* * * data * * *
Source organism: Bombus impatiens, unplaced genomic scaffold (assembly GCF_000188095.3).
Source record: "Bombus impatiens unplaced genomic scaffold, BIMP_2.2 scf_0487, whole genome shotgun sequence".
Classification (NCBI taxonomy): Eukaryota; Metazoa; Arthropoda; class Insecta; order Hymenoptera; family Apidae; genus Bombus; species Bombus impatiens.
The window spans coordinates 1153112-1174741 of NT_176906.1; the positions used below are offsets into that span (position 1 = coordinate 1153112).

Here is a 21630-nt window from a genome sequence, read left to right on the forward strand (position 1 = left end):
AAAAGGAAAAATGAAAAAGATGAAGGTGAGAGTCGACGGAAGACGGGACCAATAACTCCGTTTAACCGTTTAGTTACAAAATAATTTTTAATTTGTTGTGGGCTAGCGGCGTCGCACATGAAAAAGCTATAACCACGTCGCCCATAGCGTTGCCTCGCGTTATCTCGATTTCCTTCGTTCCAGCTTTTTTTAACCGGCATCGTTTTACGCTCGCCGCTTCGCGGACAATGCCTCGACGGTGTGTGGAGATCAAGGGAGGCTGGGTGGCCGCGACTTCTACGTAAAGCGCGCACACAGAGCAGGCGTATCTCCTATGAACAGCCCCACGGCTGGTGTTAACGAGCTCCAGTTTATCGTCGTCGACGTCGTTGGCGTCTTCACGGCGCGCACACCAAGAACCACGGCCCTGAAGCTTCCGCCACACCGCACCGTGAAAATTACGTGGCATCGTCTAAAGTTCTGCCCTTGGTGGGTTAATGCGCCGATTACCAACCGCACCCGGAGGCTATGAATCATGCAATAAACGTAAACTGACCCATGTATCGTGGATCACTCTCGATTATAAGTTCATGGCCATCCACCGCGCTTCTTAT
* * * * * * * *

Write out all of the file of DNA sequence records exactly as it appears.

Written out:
Source organism: Bombus impatiens, unplaced genomic scaffold (assembly GCF_000188095.3).
Source record: "Bombus impatiens unplaced genomic scaffold, BIMP_2.2 scf_0487, whole genome shotgun sequence".
Classification (NCBI taxonomy): Eukaryota; Metazoa; Arthropoda; class Insecta; order Hymenoptera; family Apidae; genus Bombus; species Bombus impatiens.
The window spans coordinates 1153112-1174741 of NT_176906.1; the positions used below are offsets into that span (position 1 = coordinate 1153112).

Here is a 21630-nt window from a genome sequence, read left to right on the forward strand (position 1 = left end):
AAAAGGAAAAATGAAAAAGATGAAGGTGAGAGTCGACGGAAGACGGGACCAATAACTCCGTTTAACCGTTTAGTTACAAAATAATTTTTAATTTGTTGTGGGCTAGCGGCGTCGCACATGAAAAAGCTATAACCACGTCGCCCATAGCGTTGCCTCGCGTTATCTCGATTTCCTTCGTTCCAGCTTTTTTTAACCGGCATCGTTTTACGCTCGCCGCTTCGCGGACAATGCCTCGACGGTGTGTGGAGATCAAGGGAGGCTGGGTGGCCGCGACTTCTACGTAAAGCGCGCACACAGAGCAGGCGTATCTCCTATGAACAGCCCCACGGCTGGTGTTAACGAGCTCCAGTTTATCGTCGTCGACGTCGTTGGCGTCTTCACGGCGCGCACACCAAGAACCACGGCCCTGAAGCTTCCGCCACACCGCACCGTGAAAATTACGTGGCATCGTCTAAAGTTCTGCCCTTGGTGGGTTAATGCGCCGATTACCAACCGCACCCGGAGGCTATGAATCATGCAATAAACGTAAACTGACCCATGTATCGTGGATCACTCTCGATTATAAGTTCATGGCCATCCACCGCGCTTCTTAT